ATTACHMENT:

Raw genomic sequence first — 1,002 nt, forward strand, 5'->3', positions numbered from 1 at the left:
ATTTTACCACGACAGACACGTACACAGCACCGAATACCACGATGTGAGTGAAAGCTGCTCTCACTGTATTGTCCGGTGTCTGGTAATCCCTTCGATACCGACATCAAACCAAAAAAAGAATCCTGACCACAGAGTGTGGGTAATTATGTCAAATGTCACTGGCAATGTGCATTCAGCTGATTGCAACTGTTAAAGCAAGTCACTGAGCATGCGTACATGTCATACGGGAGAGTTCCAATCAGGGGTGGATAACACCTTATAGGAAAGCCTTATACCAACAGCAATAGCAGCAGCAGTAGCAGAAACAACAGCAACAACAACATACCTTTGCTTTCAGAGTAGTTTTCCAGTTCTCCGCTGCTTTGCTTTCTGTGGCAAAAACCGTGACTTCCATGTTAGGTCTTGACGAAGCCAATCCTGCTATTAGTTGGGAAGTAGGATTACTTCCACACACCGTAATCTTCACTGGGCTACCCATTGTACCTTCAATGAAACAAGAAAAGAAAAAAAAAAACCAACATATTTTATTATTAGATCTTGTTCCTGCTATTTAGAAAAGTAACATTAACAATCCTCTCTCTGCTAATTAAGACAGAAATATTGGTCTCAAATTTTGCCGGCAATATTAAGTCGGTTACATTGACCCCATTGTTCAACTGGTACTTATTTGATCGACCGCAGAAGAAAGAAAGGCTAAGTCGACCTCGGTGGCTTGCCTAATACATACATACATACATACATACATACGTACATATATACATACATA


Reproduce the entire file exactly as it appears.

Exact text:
Raw genomic sequence first — 1,002 nt, forward strand, 5'->3', positions numbered from 1 at the left:
ATTTTACCACGACAGACACGTACACAGCACCGAATACCACGATGTGAGTGAAAGCTGCTCTCACTGTATTGTCCGGTGTCTGGTAATCCCTTCGATACCGACATCAAACCAAAAAAAGAATCCTGACCACAGAGTGTGGGTAATTATGTCAAATGTCACTGGCAATGTGCATTCAGCTGATTGCAACTGTTAAAGCAAGTCACTGAGCATGCGTACATGTCATACGGGAGAGTTCCAATCAGGGGTGGATAACACCTTATAGGAAAGCCTTATACCAACAGCAATAGCAGCAGCAGTAGCAGAAACAACAGCAACAACAACATACCTTTGCTTTCAGAGTAGTTTTCCAGTTCTCCGCTGCTTTGCTTTCTGTGGCAAAAACCGTGACTTCCATGTTAGGTCTTGACGAAGCCAATCCTGCTATTAGTTGGGAAGTAGGATTACTTCCACACACCGTAATCTTCACTGGGCTACCCATTGTACCTTCAATGAAACAAGAAAAGAAAAAAAAAAACCAACATATTTTATTATTAGATCTTGTTCCTGCTATTTAGAAAAGTAACATTAACAATCCTCTCTCTGCTAATTAAGACAGAAATATTGGTCTCAAATTTTGCCGGCAATATTAAGTCGGTTACATTGACCCCATTGTTCAACTGGTACTTATTTGATCGACCGCAGAAGAAAGAAAGGCTAAGTCGACCTCGGTGGCTTGCCTAATACATACATACATACATACATACATACGTACATATATACATACATA